The

"Do No Harm"

Principle:

Experience has shown that sometimes donor-funded projects inadvertently ‘do harm’ in situations of conflict and fragility. Aid is intended to be neutral, and still it risks becoming a resource to be fought over, potentially fuelling conflict. Support measures, inevitably, always have impacts on local politics and power dynamics, too.

Implementing relief or development projects in situations of conflict requires specific sensitivities for the local context. Well-intended activities meant to address problems in agriculture, in health, in water and sanitation or in food security may have serious side-effects on the relationships among local people in the respective area and may hence unintentionally contribute to a renewal of tensions and to an increase in the level of violence.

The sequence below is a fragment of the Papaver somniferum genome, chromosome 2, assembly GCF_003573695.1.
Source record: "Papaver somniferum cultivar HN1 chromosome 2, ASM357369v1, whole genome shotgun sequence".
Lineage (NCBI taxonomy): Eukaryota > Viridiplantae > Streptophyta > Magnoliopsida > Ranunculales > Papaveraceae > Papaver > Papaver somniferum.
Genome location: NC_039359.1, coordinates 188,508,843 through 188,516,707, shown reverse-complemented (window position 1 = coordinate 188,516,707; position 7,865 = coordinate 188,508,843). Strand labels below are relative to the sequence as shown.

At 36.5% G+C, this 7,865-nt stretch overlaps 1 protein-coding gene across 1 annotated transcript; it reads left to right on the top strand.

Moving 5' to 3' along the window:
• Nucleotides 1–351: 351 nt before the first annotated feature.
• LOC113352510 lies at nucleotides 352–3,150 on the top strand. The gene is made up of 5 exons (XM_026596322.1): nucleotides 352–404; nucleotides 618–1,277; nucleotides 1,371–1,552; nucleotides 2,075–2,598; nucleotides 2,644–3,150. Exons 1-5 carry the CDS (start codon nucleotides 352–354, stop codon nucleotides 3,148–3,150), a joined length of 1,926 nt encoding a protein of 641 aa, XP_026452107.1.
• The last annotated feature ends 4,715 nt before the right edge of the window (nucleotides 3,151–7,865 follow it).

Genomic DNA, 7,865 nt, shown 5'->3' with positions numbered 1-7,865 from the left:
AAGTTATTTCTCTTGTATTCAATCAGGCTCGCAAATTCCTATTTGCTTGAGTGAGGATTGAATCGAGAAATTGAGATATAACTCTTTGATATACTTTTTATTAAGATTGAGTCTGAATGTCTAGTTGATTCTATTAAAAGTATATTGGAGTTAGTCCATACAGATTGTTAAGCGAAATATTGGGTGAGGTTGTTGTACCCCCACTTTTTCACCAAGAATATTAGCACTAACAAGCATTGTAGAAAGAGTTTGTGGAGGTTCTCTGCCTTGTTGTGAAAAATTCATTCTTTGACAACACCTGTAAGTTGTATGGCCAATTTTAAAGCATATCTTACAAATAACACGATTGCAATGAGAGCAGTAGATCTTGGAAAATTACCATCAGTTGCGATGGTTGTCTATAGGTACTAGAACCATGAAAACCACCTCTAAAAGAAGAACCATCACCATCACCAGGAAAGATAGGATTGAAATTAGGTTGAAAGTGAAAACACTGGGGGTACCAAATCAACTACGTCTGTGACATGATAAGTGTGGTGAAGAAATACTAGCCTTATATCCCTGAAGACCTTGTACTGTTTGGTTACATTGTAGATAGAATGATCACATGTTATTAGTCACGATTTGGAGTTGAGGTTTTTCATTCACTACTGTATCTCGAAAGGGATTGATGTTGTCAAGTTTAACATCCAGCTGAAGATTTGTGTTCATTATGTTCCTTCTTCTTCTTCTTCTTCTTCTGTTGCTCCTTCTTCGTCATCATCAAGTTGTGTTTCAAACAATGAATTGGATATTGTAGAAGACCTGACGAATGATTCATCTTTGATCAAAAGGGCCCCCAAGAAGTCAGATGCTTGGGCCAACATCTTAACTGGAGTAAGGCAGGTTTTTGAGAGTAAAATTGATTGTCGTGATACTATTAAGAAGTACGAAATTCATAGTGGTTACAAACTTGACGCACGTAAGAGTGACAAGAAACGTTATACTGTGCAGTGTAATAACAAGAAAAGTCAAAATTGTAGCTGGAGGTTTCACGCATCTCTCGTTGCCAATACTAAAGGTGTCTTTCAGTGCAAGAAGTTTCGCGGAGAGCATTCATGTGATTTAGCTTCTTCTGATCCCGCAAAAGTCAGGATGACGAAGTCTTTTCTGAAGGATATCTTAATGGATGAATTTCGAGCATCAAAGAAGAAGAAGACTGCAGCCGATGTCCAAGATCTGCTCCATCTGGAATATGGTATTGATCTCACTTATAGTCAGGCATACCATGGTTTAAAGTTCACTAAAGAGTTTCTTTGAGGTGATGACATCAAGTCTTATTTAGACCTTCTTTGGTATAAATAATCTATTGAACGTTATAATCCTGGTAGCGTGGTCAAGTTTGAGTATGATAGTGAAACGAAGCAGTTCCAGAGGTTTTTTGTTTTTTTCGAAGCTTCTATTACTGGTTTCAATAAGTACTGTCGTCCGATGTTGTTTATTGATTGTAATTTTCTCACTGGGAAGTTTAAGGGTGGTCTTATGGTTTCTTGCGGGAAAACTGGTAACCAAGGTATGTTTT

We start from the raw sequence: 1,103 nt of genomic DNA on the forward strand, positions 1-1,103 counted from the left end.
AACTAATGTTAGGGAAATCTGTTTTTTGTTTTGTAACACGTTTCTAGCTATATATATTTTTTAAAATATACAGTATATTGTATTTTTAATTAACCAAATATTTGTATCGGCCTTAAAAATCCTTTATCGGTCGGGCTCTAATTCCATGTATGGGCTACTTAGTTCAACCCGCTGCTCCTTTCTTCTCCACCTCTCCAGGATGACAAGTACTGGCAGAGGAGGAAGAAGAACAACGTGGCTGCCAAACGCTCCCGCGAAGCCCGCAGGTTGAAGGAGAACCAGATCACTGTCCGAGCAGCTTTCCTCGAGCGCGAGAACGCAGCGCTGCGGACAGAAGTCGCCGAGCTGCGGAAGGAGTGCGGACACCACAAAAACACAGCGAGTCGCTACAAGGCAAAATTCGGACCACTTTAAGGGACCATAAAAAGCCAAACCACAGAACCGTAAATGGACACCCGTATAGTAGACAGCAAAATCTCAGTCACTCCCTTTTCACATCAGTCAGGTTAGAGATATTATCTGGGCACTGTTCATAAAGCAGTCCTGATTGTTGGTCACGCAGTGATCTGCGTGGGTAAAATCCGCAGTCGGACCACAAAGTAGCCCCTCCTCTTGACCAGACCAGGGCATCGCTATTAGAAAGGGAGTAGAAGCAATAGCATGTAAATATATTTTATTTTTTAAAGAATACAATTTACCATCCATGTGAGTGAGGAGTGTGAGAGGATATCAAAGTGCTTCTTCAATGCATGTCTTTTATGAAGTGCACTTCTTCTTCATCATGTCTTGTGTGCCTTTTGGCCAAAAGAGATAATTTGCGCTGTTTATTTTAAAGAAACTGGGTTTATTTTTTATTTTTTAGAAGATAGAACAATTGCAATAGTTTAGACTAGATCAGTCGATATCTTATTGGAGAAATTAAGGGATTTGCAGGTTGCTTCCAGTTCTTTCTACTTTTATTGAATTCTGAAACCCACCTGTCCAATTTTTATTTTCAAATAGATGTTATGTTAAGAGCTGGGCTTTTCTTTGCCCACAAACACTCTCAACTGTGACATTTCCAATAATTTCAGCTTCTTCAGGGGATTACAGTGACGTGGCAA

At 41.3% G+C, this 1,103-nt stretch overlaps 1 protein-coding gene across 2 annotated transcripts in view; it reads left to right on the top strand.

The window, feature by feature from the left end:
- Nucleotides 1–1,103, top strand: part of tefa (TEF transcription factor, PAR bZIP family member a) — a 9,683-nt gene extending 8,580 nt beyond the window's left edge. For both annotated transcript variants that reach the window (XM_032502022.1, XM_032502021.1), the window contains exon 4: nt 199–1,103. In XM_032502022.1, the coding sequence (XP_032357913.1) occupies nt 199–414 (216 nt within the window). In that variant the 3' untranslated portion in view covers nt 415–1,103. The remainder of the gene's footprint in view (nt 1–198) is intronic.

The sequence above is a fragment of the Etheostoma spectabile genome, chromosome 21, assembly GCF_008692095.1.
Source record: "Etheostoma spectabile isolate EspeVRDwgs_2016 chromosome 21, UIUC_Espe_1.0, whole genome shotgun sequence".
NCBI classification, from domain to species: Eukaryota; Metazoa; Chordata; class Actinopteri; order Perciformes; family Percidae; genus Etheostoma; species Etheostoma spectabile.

The “Do No Harm” framework tries to help planners and implementers to avoid such negative side-effects and to establish a positive impact on peace and stability instead. Although the particular project objectives would remain within the specific technical field and not shift to peace-building (“working on conflict”), the sustainability of projects planned in a conflict-sensitive way (“working in conflict”) can be considerably improved.

 

Against the described backdrop, we believe that conflict sensitivity is crucial, not only in form of a separate study, but rather as an integral part that accompanies the whole progression of the Feasibility Study.

 

For more Information on the "DoNoHarm" Concept

Conflict Management

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Clean Town – Pink Lake Nakuru Town Development and Biodiversity Conservation Project

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